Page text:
Team goes after power in the draft
Angels scouting director Eddie Bane isn’t much for convention.
“I’m a little bit of a maverick, I guess,” he confessed.
So he wasn’t about to play it safe Tuesday, gambling the team’s first first-round draft pick in three years on Texas high schooler Randal Grichuk, a slugging outfielder many draft-watchers considered a second-round selection at best.
“Everybody has a good opinion. But we can’t worry about [that],” said Bane said, who took Grichuk with the 24th overall selection. “I wasn’t worried about other teams ranking him.”
Bane played it safer with the Angels’ other first-round pick, taking New Jersey high schooler Mike Trout, a speedy and athletic outfielder who hit 15 homers in 71 at-bats and stole 21 bases this spring.
“We love the way he plays the game,” Bane said of the 17-year-old Trout. "[He] can make things happen on the basepaths.”
What the Angels love about Grichuk, meanwhile, is his power -- a tool Bane said the organization needed to add in this draft but one that is difficult to project in a high school player. Bane compared Grichuk to Travis Snider, Toronto’s first-round pick in 2006, who hit .301 with eight extra-base hits in 24 big-league games last season.
“We think this guy is that kind of hitter,” Bane said of the 17-year-old Grichuk, who hit .597 with 19 home runs in 72 at-bats for Rosenberg, Texas’ Lamar Consolidated High, making him one of the nation’s top prep power hitters.
He also hit a tournament-high four homers in the 2004 Little League World Series.
“We really targeted him,” Bane said. “Our area scout there just loved him.”
The Angels also had three “supplemental” first-round picks, giving them five of the first 48 selections in this year’s draft.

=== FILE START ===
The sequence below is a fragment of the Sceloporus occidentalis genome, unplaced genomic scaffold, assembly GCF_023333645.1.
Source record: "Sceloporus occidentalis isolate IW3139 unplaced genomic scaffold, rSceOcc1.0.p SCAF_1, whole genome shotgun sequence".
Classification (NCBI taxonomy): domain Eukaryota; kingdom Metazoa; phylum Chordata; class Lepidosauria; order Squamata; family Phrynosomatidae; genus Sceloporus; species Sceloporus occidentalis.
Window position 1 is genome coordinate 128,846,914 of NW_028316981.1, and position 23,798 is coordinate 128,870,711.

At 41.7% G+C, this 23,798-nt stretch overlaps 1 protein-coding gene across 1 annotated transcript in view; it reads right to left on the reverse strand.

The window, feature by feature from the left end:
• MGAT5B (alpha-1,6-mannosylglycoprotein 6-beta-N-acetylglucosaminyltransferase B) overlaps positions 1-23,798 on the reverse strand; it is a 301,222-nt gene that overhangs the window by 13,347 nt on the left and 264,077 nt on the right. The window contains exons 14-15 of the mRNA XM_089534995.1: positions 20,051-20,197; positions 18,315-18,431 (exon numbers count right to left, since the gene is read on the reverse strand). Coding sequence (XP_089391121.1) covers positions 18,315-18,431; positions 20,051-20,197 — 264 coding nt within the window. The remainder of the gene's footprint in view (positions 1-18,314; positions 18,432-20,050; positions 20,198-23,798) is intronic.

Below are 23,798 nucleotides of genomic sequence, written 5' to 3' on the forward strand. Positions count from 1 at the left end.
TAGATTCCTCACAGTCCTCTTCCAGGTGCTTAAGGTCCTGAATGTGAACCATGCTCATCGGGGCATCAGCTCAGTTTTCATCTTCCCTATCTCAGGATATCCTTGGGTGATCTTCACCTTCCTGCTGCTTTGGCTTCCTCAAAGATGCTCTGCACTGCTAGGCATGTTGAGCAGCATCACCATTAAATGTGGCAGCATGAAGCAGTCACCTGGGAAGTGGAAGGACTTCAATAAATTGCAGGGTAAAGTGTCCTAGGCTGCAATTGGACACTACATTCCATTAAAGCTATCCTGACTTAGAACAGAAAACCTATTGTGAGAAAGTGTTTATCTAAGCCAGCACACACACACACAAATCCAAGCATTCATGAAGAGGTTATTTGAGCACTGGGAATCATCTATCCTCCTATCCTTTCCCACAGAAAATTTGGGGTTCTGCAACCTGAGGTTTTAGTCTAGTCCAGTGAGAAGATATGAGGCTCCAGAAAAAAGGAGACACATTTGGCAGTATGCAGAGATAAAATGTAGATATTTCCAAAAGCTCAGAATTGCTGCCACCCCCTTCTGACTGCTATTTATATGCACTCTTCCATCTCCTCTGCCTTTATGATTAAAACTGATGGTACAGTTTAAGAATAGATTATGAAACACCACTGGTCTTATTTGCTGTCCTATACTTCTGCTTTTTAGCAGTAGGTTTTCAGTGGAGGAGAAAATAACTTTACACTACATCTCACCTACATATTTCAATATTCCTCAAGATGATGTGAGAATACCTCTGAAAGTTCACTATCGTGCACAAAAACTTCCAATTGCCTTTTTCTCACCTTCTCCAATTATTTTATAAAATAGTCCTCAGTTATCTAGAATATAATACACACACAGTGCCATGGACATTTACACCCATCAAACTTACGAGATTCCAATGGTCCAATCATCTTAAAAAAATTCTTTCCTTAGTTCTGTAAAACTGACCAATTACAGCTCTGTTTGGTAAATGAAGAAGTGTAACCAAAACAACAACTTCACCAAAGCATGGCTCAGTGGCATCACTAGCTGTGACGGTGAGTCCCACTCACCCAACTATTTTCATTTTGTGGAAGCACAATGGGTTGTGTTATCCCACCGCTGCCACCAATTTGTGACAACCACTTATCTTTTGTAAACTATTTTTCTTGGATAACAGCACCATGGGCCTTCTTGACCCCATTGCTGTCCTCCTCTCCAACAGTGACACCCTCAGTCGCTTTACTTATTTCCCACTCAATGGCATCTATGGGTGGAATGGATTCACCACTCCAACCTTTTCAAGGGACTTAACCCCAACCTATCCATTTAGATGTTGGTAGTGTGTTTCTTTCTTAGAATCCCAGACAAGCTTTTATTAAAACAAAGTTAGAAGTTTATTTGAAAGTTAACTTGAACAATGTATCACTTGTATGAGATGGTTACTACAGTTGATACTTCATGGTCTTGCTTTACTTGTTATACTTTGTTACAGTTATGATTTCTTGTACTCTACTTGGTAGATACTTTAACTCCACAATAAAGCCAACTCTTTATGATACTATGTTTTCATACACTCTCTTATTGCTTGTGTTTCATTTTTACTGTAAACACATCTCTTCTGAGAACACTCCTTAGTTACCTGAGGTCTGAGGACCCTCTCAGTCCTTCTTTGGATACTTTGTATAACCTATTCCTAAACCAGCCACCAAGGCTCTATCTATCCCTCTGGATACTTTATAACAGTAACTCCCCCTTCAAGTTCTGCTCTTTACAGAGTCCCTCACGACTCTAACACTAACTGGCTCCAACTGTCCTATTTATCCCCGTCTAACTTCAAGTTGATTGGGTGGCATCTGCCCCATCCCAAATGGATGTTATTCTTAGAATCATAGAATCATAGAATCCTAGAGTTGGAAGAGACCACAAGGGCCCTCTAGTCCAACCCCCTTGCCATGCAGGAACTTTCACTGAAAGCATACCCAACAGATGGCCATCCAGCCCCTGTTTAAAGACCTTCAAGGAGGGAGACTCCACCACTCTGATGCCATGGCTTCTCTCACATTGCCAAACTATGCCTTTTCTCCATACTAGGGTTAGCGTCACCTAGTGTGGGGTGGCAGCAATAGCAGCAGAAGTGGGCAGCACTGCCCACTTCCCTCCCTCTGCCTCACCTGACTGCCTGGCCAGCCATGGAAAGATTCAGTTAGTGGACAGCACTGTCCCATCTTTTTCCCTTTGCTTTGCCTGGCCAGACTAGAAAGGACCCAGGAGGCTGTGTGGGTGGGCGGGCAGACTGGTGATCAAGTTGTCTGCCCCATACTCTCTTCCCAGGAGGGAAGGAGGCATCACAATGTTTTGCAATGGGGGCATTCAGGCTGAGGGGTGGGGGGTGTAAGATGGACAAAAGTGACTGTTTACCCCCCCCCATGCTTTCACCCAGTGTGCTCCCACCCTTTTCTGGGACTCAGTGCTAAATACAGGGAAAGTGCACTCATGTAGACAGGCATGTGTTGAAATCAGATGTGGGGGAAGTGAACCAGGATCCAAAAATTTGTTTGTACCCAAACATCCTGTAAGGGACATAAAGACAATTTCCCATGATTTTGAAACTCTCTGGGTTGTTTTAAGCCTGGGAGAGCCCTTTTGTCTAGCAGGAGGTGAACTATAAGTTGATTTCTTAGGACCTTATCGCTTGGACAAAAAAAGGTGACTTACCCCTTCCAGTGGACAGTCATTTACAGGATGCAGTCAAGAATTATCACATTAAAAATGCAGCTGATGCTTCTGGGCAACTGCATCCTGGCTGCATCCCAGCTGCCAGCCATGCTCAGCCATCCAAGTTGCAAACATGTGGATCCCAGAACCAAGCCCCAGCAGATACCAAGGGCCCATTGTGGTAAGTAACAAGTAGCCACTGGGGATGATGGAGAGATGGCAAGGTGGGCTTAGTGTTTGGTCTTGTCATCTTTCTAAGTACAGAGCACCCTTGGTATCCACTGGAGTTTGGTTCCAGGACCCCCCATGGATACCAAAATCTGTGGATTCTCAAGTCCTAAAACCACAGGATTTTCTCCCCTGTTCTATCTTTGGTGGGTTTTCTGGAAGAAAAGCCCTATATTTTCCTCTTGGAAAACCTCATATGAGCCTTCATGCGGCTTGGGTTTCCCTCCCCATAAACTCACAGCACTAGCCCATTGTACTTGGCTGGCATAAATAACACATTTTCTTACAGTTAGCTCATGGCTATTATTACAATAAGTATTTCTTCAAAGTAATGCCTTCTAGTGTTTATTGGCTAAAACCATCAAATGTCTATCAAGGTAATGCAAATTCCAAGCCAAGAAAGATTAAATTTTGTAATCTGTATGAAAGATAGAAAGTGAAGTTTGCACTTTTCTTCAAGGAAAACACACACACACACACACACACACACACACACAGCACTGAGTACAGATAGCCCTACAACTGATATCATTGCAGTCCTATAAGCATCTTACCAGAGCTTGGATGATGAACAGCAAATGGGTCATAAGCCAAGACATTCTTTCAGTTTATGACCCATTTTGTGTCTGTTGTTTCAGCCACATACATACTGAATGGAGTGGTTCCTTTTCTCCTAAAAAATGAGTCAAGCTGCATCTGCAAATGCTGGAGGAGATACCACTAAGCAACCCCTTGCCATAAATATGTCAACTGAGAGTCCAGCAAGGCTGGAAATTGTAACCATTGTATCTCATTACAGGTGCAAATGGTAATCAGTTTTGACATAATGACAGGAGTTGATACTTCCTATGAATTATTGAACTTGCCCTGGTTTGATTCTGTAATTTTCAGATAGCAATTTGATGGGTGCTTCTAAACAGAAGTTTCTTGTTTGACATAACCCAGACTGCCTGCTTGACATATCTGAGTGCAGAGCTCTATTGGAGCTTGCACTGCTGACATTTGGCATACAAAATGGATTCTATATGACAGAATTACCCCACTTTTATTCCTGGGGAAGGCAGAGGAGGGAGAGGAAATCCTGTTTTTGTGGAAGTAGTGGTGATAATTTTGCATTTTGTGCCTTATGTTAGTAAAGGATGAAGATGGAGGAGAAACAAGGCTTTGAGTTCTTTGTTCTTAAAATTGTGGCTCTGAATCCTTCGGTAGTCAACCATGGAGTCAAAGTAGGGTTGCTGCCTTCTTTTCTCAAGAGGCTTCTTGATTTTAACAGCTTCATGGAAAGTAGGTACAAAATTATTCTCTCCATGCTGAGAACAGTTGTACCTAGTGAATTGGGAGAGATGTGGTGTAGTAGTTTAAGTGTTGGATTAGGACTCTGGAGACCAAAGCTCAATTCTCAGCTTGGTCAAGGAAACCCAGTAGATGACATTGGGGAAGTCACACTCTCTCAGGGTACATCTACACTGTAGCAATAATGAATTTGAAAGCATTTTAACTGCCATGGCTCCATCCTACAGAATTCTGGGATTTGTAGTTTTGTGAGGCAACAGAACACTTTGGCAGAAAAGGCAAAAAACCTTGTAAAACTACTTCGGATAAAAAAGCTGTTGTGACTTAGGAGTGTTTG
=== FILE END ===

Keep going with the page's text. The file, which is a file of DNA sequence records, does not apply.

That’s not only the most picks the Angels have ever had that early, but it’s more top 50 selections than the team has had in the last five drafts combined.
With the rest of those choices the Angels took left-hander Tyler Skaggs of Santa Monica High, right-hander Garrett Richards of the University of Oklahoma and left-hander Tyler Kehrer of Eastern Illinois University.
The Angels also had one selection in the second round, taking Florida junior college left-hander Pat Corbin, and another in the third round, where they selected Arizona State left-hander Joshua Spence.
Hunter, good and bad
Outfielder Torii Hunter was in the starting lineup Tuesday but Manager Mike Scioscia said he would sit out tonight to rest a sore groin.
Hunter hurt himself two weeks ago at Dodger Stadium and said the pain worsened during last week’s series on the rock-hard artificial turf in Toronto.
Tampa Bay plays on an artificial field as well, although its turf is much more forgiving than Toronto’s.
Hunter was also on the move in fan voting for next month’s All-Star Game in St. Louis, moving up one spot to fifth among American League outfielders.
Hunter, who has just more than 660,000 votes, trails Boston’s Jason Bay, Seattle’s Ichiro Suzuki and Tampa Bay’s Carl Crawford. No other Angel ranks among the top five at his position in the balloting, which ends June 26 in major and minor league ballparks and July 2 online at mlb.com.